Students at Mt. Holyoke College are protesting the annual performance of Eve Ensler’s feminist classic, The Vagina Monologues. Their gripe with the play is that by focusing on vaginas, the play perpetuates “vagina essentialism,” suggesting that ALL women have vaginas and that ALL people with vaginas are women. Transgender and intersex people have taught us that this seemingly simple “truth” is actually not true. There are women who have penises and there are men who have vaginas. Not to mention women born without vaginas! Hence, these Mt. Holyoke critics imply, the play contributes to the erasure of difference by presenting a “narrow perspective on what it means to be a woman,” and shouldn’t be produced on college campuses.

Save Our Sisterhood: Reflecting on Single-Sex Education Ten Years Later

By Sarah Handley-Cousins

Ten years ago, on October 2, 2004, Wells College, a tiny, women’s liberal arts college in rural New York State, announced its decision to become coed. Frustrated and angry, many Wells Women — myself included — protested by holding a sit-in at the main academic building in hopes of compelling the college board of trustees to reverse its decision. We refused to leave. We slept in our classrooms; we chanted and sang; we lined up from one end of the building to the other, arm-in-arm, our mouths gagged with black fabric to symbolize how we had been silenced by the Wells administration.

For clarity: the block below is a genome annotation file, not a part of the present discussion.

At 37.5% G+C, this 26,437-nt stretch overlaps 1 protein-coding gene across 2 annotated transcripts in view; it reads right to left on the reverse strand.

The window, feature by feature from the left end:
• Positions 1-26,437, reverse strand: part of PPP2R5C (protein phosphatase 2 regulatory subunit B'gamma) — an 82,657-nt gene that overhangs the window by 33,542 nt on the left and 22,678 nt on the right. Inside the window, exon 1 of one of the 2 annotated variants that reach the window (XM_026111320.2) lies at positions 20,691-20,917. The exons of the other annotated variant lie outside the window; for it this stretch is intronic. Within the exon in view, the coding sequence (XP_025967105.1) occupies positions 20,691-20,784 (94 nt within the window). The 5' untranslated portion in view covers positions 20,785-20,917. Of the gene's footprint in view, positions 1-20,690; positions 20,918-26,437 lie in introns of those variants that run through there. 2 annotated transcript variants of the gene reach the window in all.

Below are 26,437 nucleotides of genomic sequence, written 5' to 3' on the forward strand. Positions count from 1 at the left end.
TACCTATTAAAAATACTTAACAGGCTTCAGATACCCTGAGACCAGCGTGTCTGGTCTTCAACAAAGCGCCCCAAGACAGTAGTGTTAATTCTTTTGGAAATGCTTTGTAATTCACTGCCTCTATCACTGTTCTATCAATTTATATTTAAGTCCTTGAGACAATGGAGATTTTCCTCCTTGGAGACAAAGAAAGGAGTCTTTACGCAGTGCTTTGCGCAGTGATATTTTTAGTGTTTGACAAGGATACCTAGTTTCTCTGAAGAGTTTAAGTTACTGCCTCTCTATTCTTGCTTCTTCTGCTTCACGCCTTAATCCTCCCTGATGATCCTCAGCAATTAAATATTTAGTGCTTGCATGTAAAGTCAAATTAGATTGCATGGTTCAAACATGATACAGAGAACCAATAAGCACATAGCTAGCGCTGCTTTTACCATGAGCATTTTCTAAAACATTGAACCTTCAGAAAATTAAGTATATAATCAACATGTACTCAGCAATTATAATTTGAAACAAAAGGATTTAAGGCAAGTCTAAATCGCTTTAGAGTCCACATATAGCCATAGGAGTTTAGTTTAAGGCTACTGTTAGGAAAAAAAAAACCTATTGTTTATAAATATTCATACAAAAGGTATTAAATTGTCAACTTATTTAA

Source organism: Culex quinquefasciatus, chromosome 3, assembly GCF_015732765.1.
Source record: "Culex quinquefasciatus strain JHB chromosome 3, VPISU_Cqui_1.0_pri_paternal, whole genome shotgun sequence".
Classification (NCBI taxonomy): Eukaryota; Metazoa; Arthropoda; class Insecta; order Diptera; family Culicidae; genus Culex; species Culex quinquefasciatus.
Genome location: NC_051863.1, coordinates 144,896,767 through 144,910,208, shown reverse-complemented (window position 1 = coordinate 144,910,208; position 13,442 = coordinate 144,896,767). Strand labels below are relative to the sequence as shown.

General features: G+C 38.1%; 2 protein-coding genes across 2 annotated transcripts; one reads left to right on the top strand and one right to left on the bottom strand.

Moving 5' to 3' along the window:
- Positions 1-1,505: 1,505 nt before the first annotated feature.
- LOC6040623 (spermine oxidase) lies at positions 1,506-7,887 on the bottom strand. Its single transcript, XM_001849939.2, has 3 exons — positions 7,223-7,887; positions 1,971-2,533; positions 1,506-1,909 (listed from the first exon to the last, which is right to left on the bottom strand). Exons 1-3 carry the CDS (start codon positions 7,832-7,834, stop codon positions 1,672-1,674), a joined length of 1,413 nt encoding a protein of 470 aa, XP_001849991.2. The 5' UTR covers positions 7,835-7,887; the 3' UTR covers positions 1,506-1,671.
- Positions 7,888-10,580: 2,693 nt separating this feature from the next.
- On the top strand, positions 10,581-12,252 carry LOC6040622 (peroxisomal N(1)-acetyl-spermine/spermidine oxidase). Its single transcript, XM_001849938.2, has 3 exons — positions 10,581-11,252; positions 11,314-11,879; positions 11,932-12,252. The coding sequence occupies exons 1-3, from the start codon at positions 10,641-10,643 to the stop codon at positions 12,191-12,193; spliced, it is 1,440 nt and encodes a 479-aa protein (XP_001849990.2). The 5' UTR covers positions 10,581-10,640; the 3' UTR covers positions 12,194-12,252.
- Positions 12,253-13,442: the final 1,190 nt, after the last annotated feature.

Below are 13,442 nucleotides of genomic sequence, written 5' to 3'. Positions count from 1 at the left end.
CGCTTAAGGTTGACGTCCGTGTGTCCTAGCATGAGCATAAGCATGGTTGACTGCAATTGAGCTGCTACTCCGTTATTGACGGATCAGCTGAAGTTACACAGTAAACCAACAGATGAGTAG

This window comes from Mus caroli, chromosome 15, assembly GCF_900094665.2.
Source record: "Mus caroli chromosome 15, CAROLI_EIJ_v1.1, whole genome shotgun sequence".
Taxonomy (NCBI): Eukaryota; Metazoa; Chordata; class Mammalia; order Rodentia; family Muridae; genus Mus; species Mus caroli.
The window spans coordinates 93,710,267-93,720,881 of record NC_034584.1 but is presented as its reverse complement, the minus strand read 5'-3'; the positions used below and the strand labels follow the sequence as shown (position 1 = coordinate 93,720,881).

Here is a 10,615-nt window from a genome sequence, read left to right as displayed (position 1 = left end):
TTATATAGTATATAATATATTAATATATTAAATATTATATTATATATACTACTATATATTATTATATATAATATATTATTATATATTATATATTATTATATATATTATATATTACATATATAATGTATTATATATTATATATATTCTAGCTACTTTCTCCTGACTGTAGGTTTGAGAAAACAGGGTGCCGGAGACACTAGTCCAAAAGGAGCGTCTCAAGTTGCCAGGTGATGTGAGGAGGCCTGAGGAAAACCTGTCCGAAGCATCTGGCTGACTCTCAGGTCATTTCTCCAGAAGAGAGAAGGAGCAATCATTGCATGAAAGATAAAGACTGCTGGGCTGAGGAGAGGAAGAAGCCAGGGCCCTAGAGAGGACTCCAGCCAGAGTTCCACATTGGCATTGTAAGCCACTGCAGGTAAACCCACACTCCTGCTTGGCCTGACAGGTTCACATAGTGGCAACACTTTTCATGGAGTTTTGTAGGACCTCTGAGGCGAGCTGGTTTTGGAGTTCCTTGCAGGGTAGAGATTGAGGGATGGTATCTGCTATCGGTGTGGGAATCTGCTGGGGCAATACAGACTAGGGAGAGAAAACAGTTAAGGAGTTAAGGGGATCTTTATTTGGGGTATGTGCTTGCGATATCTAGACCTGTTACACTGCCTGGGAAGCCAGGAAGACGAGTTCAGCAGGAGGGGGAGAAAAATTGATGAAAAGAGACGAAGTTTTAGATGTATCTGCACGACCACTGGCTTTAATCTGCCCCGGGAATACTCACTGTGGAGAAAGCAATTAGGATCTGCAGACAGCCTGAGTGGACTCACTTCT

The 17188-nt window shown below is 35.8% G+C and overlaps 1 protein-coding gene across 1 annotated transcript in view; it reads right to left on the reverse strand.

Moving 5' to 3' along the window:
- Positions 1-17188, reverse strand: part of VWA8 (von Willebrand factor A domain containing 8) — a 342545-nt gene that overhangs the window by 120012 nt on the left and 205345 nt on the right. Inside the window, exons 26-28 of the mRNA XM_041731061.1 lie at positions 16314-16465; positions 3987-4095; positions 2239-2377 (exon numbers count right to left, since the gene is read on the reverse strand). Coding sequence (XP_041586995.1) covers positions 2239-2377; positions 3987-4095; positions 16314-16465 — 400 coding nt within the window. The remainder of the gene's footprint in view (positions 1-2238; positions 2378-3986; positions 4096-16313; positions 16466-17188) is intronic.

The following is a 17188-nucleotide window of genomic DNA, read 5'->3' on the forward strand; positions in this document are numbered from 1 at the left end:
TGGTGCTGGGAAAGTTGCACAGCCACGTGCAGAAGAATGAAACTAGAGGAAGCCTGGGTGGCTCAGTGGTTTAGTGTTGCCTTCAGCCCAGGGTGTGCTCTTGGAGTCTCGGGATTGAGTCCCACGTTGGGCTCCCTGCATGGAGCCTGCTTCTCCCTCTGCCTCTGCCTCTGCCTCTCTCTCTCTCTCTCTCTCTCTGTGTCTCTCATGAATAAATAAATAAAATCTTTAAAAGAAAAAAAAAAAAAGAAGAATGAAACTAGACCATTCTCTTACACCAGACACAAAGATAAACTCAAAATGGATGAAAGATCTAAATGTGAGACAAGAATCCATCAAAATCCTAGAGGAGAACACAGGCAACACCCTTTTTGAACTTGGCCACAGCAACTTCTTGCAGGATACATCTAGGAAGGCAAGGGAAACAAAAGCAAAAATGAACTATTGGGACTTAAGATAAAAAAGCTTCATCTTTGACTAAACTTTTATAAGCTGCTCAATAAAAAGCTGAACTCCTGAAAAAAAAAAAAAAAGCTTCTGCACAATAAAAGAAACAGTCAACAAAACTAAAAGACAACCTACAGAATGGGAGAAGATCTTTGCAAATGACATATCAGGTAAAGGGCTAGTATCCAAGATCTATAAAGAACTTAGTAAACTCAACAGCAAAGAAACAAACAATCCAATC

The Trouble with Transcendence: Is Defying the Gender Binary the New Racial Passing?

By Mallory Nicole Davis

In 2010, Thomas Araguz III, a Texas firefighter died on the job, leaving behind his two children and transgender wife, Nikki.[1] The couple was legally married because although the state of Texas only recognizes heterosexual marriages, the state will validate a transgender union if the trans partner’s identification documents dictate that s/he is the opposite legal sex of the spouse.[2] However, when Nikki sought survivor benefits after her husband’s unexpected death, Thomas’ family launched a case against Nikki, stating that Thomas did not know his wife was transgender. The suit argued that Nikki wrongfully deceived her husband, while lobbying for the nullification of their marriage and subsequently, Nikki’s request for spousal benefits. The case was complicated further by the prosecuting attorney’s interrogation of a deposition taken from Thomas in a separate court case—a battle over custody of his two sons with his ex-wife—in which he stated that he did not know that Nikki was transgender.[3] In response to the scrutinizing of her late husband’s statement, Nikki insisted that Thomas lied during his deposition and pretended to be unaware of her transgender status in order maintain custody of his two small children. Nikki stated, “At the time, Thomas and I thought it was in the best interest of our children to lie. They were the center of (our) lives”.[4] Whether Nikki neglected to disclose her trans identity to her husband or that the couple collectively decided to lie to the court during their custody case for the sake of their children, deception surrounding Nikki’s trans status is at the center of this legal case; and undoubtedly, her credibility will be diminished regardless of how the court decides.